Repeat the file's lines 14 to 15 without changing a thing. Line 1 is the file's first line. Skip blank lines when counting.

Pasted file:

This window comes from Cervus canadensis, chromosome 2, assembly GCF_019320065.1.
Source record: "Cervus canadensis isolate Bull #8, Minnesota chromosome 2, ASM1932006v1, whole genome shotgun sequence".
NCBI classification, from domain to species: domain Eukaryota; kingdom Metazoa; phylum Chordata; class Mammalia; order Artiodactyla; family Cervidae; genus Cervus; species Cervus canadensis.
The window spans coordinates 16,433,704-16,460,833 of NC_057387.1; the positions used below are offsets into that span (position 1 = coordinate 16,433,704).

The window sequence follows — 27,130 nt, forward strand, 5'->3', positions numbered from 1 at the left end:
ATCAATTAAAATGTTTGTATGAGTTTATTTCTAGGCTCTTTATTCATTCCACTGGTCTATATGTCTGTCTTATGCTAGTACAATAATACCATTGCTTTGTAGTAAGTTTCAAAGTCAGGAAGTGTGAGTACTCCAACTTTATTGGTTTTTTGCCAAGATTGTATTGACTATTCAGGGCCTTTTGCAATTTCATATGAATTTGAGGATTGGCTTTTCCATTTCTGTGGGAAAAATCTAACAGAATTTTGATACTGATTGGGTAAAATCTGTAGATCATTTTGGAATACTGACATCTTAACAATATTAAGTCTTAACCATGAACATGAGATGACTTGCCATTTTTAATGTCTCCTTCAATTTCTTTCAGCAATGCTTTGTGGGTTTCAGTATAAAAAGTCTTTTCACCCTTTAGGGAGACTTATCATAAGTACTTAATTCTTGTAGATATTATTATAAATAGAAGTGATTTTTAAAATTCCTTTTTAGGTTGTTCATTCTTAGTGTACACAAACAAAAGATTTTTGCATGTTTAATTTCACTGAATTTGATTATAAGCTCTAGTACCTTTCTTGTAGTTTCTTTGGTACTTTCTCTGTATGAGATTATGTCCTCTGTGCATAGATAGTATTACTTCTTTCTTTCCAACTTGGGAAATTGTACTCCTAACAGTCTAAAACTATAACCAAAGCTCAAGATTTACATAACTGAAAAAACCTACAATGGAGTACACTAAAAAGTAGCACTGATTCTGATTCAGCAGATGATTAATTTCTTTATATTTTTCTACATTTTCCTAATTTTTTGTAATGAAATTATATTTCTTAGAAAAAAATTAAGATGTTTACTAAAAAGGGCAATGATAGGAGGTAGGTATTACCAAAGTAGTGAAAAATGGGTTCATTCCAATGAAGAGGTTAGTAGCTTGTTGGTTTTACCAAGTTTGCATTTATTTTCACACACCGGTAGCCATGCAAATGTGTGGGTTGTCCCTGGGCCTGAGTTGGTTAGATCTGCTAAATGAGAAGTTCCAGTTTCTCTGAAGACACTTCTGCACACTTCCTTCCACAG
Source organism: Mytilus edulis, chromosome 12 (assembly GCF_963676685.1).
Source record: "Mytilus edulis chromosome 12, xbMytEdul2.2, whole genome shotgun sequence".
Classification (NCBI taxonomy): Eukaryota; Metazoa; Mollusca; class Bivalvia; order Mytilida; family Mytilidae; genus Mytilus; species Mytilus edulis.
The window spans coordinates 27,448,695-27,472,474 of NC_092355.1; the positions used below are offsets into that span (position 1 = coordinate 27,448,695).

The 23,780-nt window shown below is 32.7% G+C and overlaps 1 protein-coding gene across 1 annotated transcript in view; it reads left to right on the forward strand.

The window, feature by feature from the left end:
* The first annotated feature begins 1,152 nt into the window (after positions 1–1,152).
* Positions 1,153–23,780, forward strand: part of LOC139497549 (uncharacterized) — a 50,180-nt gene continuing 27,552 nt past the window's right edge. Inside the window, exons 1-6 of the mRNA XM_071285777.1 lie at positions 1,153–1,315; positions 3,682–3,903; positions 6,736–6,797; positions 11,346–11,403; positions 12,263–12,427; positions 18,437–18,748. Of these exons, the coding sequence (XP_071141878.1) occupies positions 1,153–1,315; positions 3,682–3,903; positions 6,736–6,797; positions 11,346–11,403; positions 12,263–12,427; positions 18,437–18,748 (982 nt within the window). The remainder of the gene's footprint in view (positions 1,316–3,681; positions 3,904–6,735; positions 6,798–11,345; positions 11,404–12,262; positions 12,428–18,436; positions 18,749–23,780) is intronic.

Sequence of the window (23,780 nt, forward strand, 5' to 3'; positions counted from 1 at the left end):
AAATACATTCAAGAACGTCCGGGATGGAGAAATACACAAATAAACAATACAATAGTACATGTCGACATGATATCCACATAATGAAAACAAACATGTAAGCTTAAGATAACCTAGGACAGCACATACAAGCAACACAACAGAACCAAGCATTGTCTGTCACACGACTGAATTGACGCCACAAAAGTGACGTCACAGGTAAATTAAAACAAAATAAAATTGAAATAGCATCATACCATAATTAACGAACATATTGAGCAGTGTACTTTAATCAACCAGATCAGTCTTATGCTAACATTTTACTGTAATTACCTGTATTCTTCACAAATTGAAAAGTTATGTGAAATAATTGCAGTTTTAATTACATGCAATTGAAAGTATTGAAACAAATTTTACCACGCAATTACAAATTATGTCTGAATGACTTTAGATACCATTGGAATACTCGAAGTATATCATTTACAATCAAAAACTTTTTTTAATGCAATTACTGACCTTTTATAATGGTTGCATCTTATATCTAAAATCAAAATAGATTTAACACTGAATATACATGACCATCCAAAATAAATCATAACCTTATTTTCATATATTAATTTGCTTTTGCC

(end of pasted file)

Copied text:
* Positions 1,153–23,780, forward strand: part of LOC139497549 (uncharacterized) — a 50,180-nt gene continuing 27,552 nt past the window's right edge. Inside the window, exons 1-6 of the mRNA XM_071285777.1 lie at positions 1,153–1,315; positions 3,682–3,903; positions 6,736–6,797; positions 11,346–11,403; positions 12,263–12,427; positions 18,437–18,748. Of these exons, the coding sequence (XP_071141878.1) occupies positions 1,153–1,315; positions 3,682–3,903; positions 6,736–6,797; positions 11,346–11,403; positions 12,263–12,427; positions 18,437–18,748 (982 nt within the window). The remainder of the gene's footprint in view (positions 1,316–3,681; positions 3,904–6,735; positions 6,798–11,345; positions 11,404–12,262; positions 12,428–18,436; positions 18,749–23,780) is intronic.

Sequence of the window (23,780 nt, forward strand, 5' to 3'; positions counted from 1 at the left end):